6. The reactor of claim 1, wherein the plurality of stacked reaction chambers is associated with three weir-downcomer tubes.
7. The reactor of claim 1, wherein the sieve tray and flange assembly comprises a threaded downcomer hole that receives a weir-downcomer tube so that its height can be adjusted.
8. The reactor of claim 7, further including a raised wall extending from the sieve tray for guiding a reaction chamber onto the tray.
9. The reactor of claim 8, further including an oblong platform for fitting coupling flanges.
10. The reactor of claim 9, further including a plurality of microporous distributors received within the sieve tray for creating small bubbles.
11. The reactor of claim 10, further including an access port for permitting electrical cable to be inserted through a wall of the sieve tray so that the liquid phase electrode can be energized.
12. The reactor of claim 1, wherein the flow of contaminated fluid is continuous.
13. The reactor of claim 1, wherein removal of chemical and biological contaminants from the contaminated fluid is substantially isothermal.
14. The reactor of claim 1, wherein at least some of the reaction chambers house an upper portion of one downcomer tube and a lower portion of another downcomer tube.
15. The reactor of claim 1, wherein the sequential, multi-stage reaction vessel include a scrubbing stage and operational stage, and a base stage, the base stage including a well situated therein.
16. The reactor of claim 1, wherein the sequential, multi-stage reaction vessel is substantially air-free.
17. The reactor of claim 1, wherein the pulsed corona discharge is accompanied by ultraviolet radiation.
18. The reactor of claim 1, wherein the corona are countercurrent to fluid flow.
19. A method for removing chemical and biological contaminants from a contaminated fluid, the method comprising:
using the reactor of claim 1 to apply a pulsed corona discharge to an aqueous medium containing contaminant in a sequential, multi-stage, air-free reaction vessel;
generating a sufficient quantity of a reactive specie in the aqueous medium; and
oxidizing the organic contaminants in the aqueous medium by reacting the specie with the organic contaminant in the aqueous medium.
20. A method of treating an aqueous solution by using the reactor of claim 1 in which a pulsed electric field is generated in the aqueous solution between two electrodes in each reaction chamber of a multi-stage, sequential, air-free reaction vessel.
Description
BACKGROUND OF THE INVENTION

1. Field of the Invention

The invention discloses a unique reactor design and method for removing chemical and biological contaminants from a contaminated fluid.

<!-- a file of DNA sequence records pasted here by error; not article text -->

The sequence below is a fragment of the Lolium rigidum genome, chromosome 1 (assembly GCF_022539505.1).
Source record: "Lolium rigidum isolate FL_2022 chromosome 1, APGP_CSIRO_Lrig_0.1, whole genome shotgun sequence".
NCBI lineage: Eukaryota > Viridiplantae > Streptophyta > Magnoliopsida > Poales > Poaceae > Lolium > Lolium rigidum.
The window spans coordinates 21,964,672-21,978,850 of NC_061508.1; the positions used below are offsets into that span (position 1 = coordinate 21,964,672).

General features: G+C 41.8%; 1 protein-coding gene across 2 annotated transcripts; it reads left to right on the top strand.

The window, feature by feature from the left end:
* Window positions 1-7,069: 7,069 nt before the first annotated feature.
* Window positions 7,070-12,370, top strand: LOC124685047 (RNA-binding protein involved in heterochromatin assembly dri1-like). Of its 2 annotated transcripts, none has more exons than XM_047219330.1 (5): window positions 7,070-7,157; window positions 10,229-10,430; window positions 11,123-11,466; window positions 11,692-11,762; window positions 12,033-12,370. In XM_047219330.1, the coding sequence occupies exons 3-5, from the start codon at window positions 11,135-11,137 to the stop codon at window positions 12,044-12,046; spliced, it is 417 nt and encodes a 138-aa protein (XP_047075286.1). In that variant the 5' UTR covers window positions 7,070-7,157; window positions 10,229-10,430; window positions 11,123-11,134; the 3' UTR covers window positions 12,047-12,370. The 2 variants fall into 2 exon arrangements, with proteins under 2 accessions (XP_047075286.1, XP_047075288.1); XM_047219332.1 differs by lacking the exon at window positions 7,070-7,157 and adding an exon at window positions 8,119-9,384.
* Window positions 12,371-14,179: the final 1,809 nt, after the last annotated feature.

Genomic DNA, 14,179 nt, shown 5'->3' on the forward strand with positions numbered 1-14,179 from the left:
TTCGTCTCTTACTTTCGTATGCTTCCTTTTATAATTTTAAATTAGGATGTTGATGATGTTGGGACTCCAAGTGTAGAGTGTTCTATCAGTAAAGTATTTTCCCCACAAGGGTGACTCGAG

2. Background Art

The quest continues to develop an improved process and apparatus that can be incorporated into an effective countermeasure system to destroy chemical and biological agents in water-based utility systems.

The prior art discloses methods of oxidizing organic contaminants and aqueous media using corona-induced reactions. One example is U.S. Pat. No. 6,488,819. Often, an electrical discharge is used to treat (decontaminate) a material in a single state—gas, liquid, or solid. One example is U.S. Pat. No. 3,979,193.

The prior art also includes separation processes—for example, removing solid particles from gas without changing their chemical nature. Additionally, some prior art discloses sequential reactors. See, e.g., U.S. Pat. Nos. 5,310,955; and 5,464,590. These reactors contain vertically aligned reaction chambers that are used for polymeric reactions. The reactions typically are catalytic. A catalyst is added to each reaction chamber or, in the case of a solid catalyst, contained within a tray. The vapor, or gas is a by-product that is removed in each stage.

U.S. Pat. No. 5,766,447 discloses six reactive configurations, but does not involve more than one reaction vessel. The role of un-reacted gaseous ozone is addressed by recycling into the single reaction chamber that lacks a gas phase electrode. The '447 patent is incorporated herein by reference.

The following additional U.S. patents were identified in pre-filing investigations: U.S. Pat. Nos. 4,695,358; 5,464,513; 5,236,672; 6,033,565; 6,264,898; 2002/0170817A1; 2002/0014400A1; 6,193,934; 6,027,616; 5,695,619; 5,855,855; 5,549,795; 4,650,555; 2,509,548; 2,000,017; 6,365,112; 5,961,693; 6,096,118; 5,972,076; 6,063,168; 5,827,488; 4,481,017; 4,313,739; 4,066,526; 1,931,436; 6,455,014; 2002/0175068A1; 6,652,715; 6,576,202; 6,554,975; 5,766,447; 5,630,915; 5,310,955; 5,372,790; and 5,464,590.